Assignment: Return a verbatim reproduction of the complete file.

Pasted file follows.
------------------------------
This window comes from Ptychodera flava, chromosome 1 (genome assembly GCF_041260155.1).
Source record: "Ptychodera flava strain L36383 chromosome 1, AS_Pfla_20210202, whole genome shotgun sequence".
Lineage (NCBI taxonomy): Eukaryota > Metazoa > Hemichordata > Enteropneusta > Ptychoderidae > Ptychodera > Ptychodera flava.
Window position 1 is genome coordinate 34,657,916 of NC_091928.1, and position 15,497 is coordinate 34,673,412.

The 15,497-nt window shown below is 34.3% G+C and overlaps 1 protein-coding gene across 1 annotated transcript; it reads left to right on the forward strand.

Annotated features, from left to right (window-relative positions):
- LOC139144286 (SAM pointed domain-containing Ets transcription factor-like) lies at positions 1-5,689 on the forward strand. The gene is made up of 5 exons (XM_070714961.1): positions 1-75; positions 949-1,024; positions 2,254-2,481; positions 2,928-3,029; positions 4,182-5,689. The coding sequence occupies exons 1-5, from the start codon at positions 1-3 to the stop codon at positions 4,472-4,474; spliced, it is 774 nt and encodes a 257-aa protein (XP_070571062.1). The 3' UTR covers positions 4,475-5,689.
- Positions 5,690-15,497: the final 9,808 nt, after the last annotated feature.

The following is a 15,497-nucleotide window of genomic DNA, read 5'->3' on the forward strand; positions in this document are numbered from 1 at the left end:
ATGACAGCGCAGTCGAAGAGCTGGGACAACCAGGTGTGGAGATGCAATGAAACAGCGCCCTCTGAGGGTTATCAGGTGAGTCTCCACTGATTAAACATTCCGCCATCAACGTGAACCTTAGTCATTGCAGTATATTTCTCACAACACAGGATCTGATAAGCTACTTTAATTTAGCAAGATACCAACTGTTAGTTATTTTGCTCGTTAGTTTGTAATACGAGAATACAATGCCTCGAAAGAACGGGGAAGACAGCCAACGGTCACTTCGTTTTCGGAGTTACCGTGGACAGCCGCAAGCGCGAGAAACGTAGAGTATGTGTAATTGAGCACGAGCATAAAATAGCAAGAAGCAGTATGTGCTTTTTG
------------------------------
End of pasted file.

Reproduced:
This window comes from Ptychodera flava, chromosome 1 (genome assembly GCF_041260155.1).
Source record: "Ptychodera flava strain L36383 chromosome 1, AS_Pfla_20210202, whole genome shotgun sequence".
Lineage (NCBI taxonomy): Eukaryota > Metazoa > Hemichordata > Enteropneusta > Ptychoderidae > Ptychodera > Ptychodera flava.
Window position 1 is genome coordinate 34,657,916 of NC_091928.1, and position 15,497 is coordinate 34,673,412.

The 15,497-nt window shown below is 34.3% G+C and overlaps 1 protein-coding gene across 1 annotated transcript; it reads left to right on the forward strand.

Annotated features, from left to right (window-relative positions):
- LOC139144286 (SAM pointed domain-containing Ets transcription factor-like) lies at positions 1-5,689 on the forward strand. The gene is made up of 5 exons (XM_070714961.1): positions 1-75; positions 949-1,024; positions 2,254-2,481; positions 2,928-3,029; positions 4,182-5,689. The coding sequence occupies exons 1-5, from the start codon at positions 1-3 to the stop codon at positions 4,472-4,474; spliced, it is 774 nt and encodes a 257-aa protein (XP_070571062.1). The 3' UTR covers positions 4,475-5,689.
- Positions 5,690-15,497: the final 9,808 nt, after the last annotated feature.

The following is a 15,497-nucleotide window of genomic DNA, read 5'->3' on the forward strand; positions in this document are numbered from 1 at the left end:
ATGACAGCGCAGTCGAAGAGCTGGGACAACCAGGTGTGGAGATGCAATGAAACAGCGCCCTCTGAGGGTTATCAGGTGAGTCTCCACTGATTAAACATTCCGCCATCAACGTGAACCTTAGTCATTGCAGTATATTTCTCACAACACAGGATCTGATAAGCTACTTTAATTTAGCAAGATACCAACTGTTAGTTATTTTGCTCGTTAGTTTGTAATACGAGAATACAATGCCTCGAAAGAACGGGGAAGACAGCCAACGGTCACTTCGTTTTCGGAGTTACCGTGGACAGCCGCAAGCGCGAGAAACGTAGAGTATGTGTAATTGAGCACGAGCATAAAATAGCAAGAAGCAGTATGTGCTTTTTG